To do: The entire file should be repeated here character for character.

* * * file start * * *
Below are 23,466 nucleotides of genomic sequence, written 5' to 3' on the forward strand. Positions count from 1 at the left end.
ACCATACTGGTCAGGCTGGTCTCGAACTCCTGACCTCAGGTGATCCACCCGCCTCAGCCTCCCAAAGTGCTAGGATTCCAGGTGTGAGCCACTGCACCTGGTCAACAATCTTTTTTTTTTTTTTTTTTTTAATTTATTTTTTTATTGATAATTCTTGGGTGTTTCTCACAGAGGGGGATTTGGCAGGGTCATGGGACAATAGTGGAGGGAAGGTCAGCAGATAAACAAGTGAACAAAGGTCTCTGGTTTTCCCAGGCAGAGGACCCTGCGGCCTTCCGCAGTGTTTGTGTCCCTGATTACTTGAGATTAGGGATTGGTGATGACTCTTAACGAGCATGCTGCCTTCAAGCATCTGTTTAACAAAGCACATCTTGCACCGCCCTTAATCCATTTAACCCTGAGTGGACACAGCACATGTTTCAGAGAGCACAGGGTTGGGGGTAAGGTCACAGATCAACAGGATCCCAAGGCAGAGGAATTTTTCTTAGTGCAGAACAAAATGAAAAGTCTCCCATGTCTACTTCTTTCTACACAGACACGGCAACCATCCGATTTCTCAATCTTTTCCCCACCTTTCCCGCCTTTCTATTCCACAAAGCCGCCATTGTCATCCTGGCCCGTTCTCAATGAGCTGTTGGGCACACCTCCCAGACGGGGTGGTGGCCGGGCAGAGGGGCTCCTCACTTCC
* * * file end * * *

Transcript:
Below are 23,466 nucleotides of genomic sequence, written 5' to 3' on the forward strand. Positions count from 1 at the left end.
ACCATACTGGTCAGGCTGGTCTCGAACTCCTGACCTCAGGTGATCCACCCGCCTCAGCCTCCCAAAGTGCTAGGATTCCAGGTGTGAGCCACTGCACCTGGTCAACAATCTTTTTTTTTTTTTTTTTTTTAATTTATTTTTTTATTGATAATTCTTGGGTGTTTCTCACAGAGGGGGATTTGGCAGGGTCATGGGACAATAGTGGAGGGAAGGTCAGCAGATAAACAAGTGAACAAAGGTCTCTGGTTTTCCCAGGCAGAGGACCCTGCGGCCTTCCGCAGTGTTTGTGTCCCTGATTACTTGAGATTAGGGATTGGTGATGACTCTTAACGAGCATGCTGCCTTCAAGCATCTGTTTAACAAAGCACATCTTGCACCGCCCTTAATCCATTTAACCCTGAGTGGACACAGCACATGTTTCAGAGAGCACAGGGTTGGGGGTAAGGTCACAGATCAACAGGATCCCAAGGCAGAGGAATTTTTCTTAGTGCAGAACAAAATGAAAAGTCTCCCATGTCTACTTCTTTCTACACAGACACGGCAACCATCCGATTTCTCAATCTTTTCCCCACCTTTCCCGCCTTTCTATTCCACAAAGCCGCCATTGTCATCCTGGCCCGTTCTCAATGAGCTGTTGGGCACACCTCCCAGACGGGGTGGTGGCCGGGCAGAGGGGCTCCTCACTTCC